For decades, orcas (Orcinus orca), also known as killer whales, have been seen harassing and even killing other marine mammals such as porpoises but not eating them. This has puzzled researchers for decades. Now, a new study might have found why, suggesting orcas may be playing, practicing to hunt, or trying to provide care.
Researchers looked at more than 60 years of recorded interactions between Southern Resident killer whales (SRKW), a small and well-studied population of killer whales, and porpoises in the Salish Sea (an inland sea shared by Washington State and British Columbia) to understand their behavior. The SRKW are an endangered population.
“I am frequently asked, why don’t the Southern Residents just eat seals or porpoises instead?” Deborah Giles, study author, said in a news release. “It’s because fish-eating killer whales have a completely different ecology and culture from orcas that eat marine mammals — even though the two populations live in the same waters.”
In their study, Giles and her team identified and analyzed 78 incidences of SRKWs harassing porpoises between 1962 and 2020, of which 28 resulted in the porpoises’ deaths. They suggested three possible reasons for his behavior, the first being social play. Orcas are very smart and socially savvy, with a playful and cheerful personality.
SRKWs were seen carrying the porpoise on their backs, or “shouldering” the porpoise between multiple individuals, almost appearing as a “game” where the goal was to keep the porpoise out of the water. Sometimes SRKWs would continue engaging with the porpoise long after it had died, indicating that killing was not really the goal.
Another possibility is that porpoise harassment could be for orcas to improve their salmon-hunting skills. SRKWs could see porpoises as moving targets to practice hunting, even if they didn’t intend to eat them. Adult females, the most experienced hunters, were involved in harassment the least, while calves and juveniles were involved more.
There’s also a third alternative. Orcas could be trying to provide care for porpoises that they perceive as weaker or ill, a manifestation of their natural inclination to care for others in their group. This is called mismothering behavior. Females have been seen carrying their deceased calves and have carried porpoises in a similar way.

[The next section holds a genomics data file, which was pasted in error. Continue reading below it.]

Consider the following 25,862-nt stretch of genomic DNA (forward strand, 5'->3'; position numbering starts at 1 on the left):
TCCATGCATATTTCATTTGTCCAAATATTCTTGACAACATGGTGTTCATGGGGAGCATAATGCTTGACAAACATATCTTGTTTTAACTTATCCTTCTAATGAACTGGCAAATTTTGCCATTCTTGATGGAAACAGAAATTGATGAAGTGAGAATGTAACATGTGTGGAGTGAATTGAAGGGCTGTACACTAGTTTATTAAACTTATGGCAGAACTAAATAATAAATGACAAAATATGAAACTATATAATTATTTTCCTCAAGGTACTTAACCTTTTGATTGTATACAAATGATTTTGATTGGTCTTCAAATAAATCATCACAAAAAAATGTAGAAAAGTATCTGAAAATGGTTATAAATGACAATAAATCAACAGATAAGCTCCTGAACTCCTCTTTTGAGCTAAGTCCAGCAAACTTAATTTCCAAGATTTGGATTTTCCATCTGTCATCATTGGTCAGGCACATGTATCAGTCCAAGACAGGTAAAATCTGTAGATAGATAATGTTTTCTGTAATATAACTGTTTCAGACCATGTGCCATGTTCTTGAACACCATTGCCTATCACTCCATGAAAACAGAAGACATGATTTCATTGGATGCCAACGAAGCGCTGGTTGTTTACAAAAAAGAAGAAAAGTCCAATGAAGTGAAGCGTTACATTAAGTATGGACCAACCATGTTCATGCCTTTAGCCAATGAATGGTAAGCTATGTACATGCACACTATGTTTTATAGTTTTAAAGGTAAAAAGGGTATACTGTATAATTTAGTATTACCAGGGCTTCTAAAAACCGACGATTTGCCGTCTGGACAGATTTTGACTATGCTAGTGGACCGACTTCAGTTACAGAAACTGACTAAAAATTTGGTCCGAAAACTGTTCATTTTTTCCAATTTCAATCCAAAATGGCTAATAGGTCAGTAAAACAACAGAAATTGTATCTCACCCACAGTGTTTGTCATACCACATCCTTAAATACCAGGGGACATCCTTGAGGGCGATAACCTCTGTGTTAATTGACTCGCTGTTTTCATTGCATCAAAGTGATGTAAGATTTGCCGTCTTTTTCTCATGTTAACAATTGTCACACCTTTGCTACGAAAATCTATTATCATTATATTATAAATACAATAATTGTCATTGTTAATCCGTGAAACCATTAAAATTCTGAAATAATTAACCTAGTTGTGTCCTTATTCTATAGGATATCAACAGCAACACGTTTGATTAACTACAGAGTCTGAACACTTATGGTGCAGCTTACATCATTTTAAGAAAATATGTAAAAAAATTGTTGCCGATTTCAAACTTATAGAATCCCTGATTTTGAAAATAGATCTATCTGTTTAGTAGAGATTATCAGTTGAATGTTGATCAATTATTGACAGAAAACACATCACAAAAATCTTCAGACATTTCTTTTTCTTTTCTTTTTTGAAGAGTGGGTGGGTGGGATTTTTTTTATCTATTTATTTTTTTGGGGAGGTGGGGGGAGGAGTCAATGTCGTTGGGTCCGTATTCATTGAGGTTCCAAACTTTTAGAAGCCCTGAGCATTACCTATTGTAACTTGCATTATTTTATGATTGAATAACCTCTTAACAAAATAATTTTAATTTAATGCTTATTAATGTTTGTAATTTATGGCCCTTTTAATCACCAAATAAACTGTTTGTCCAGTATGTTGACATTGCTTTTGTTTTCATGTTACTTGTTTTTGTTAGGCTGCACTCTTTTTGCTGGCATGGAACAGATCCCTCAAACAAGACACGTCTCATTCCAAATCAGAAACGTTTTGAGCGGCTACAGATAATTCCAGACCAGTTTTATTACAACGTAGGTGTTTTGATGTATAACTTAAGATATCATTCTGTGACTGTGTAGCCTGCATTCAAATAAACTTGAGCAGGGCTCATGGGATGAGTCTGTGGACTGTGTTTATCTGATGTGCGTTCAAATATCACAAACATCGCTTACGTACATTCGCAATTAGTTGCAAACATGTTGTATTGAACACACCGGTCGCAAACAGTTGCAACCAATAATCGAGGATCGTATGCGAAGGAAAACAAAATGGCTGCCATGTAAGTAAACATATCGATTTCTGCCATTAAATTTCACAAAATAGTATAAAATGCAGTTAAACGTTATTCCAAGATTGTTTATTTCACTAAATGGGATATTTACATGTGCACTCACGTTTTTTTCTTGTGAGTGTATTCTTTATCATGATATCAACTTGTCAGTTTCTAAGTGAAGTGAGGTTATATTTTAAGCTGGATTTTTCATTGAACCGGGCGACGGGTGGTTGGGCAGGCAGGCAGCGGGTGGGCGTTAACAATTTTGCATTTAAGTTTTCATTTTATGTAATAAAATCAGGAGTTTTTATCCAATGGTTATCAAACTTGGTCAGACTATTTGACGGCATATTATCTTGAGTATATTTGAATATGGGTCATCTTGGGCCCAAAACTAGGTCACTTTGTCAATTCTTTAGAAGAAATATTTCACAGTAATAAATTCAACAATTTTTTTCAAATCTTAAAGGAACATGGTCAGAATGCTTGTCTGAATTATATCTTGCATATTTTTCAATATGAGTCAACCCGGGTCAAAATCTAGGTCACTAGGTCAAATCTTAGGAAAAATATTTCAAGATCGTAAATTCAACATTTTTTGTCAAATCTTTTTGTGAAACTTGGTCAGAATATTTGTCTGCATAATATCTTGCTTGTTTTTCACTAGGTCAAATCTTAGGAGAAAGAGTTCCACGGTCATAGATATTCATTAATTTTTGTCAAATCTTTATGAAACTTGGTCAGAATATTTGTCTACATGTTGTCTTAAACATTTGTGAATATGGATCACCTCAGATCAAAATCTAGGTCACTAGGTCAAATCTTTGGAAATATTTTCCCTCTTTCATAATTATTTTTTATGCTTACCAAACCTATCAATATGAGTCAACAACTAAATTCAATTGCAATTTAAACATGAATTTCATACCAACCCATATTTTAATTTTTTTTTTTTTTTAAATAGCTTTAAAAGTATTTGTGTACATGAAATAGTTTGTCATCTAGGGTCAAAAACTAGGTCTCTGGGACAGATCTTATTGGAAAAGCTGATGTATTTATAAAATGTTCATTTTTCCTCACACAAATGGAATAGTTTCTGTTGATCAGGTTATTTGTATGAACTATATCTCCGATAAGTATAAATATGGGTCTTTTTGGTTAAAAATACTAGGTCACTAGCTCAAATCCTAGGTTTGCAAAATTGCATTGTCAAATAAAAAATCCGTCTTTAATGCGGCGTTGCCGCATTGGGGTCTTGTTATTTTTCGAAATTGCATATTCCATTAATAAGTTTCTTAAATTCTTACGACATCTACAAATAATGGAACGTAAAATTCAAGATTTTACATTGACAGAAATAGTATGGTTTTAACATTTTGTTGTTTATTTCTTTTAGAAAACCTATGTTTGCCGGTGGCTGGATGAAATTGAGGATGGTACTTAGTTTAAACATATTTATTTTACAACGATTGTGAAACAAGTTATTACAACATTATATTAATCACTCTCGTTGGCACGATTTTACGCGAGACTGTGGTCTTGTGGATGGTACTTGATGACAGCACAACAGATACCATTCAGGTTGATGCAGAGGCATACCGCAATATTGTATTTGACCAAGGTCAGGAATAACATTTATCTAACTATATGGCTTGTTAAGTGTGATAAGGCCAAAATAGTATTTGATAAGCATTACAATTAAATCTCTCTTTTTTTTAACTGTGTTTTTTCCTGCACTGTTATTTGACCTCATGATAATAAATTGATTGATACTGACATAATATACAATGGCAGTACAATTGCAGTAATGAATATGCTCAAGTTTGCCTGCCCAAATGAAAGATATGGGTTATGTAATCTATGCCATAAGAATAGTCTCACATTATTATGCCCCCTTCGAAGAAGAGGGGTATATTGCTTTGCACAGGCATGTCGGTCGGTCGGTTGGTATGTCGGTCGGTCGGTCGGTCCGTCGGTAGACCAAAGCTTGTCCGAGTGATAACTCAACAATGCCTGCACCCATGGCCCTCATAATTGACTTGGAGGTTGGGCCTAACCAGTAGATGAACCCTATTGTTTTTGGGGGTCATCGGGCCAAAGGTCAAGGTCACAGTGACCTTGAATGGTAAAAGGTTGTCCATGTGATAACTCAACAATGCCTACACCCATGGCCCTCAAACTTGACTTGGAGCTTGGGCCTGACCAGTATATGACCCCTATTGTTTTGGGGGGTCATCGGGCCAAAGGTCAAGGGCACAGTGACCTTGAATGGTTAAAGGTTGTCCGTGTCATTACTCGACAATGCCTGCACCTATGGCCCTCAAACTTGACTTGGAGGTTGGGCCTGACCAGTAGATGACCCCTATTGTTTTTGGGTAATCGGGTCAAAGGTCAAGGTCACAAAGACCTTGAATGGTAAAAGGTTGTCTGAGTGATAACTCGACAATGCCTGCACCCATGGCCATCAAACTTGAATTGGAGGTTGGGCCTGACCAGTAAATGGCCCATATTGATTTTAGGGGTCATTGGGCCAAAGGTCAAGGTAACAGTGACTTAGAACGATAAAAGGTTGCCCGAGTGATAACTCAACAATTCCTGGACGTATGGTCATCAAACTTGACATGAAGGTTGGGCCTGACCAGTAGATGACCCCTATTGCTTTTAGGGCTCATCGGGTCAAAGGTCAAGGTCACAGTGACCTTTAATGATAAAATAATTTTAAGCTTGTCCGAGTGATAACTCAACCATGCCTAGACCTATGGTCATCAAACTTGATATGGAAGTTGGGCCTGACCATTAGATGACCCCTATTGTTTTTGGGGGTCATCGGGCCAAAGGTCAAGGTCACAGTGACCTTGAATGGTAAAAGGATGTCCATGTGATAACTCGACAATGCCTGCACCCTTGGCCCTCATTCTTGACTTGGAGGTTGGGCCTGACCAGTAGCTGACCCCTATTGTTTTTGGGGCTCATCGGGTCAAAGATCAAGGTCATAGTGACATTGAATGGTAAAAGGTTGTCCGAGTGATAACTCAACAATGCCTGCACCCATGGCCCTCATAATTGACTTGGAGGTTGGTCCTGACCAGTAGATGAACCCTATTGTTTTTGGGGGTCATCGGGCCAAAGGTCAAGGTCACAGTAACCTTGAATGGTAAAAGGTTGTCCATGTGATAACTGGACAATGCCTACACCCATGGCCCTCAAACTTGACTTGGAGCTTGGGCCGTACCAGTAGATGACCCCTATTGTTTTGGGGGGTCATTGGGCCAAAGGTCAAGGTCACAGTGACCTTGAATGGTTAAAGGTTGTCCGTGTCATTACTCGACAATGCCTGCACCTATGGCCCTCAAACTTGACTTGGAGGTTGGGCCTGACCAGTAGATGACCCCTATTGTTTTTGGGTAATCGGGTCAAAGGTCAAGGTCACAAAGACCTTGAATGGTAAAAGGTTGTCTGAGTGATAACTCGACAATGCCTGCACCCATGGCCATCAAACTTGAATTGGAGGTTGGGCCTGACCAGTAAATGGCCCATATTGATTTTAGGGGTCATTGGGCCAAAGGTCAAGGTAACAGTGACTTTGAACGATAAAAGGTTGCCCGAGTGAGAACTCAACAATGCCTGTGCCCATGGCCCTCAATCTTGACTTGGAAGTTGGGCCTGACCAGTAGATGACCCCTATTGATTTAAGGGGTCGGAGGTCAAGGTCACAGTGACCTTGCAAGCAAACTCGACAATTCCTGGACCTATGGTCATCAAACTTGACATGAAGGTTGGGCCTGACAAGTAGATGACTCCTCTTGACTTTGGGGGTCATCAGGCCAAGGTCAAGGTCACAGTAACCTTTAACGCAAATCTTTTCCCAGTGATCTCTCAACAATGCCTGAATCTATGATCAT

“Mismothering behavior, also known as displaced epimeletic behavior to scientists, might be due to their limited opportunities to care for young,” Giles said in a news release. “Our research has shown that due to malnutrition, nearly 70% of SRKWs killer whale pregnancies have resulted in miscarriages or calves that died right away after birth.”
Despite these findings, Giles and the team of researchers acknowledge that the exact reason behind porpoise harassment can never be fully understood. What’s clear is that porpoises aren’t part of the SRKWs diet. These orcas mainly eat salmon, particularly Chinook.
The study also highlights the importance of conserving salmon populations throughout the whale’s entire range. Maintaining a supply of salmon is vital for their survival and well-being. SRKWs are listed as endangered in Canada and the US and are at risk of extinction due to the scarcity of salmon, vessel disturbance, and legacy contaminants.
“Killer whales are incredibly complex and intelligent animals. We found that porpoise-harassing behavior has been passed on through generations and across social groupings. It’s an amazing example of killer whale culture,” Sarah Teman, study author said in a news release. “The culture of eating salmon is deeply ingrained in Southern Resident society.”
The study was published in the journal Marine Mammal Science.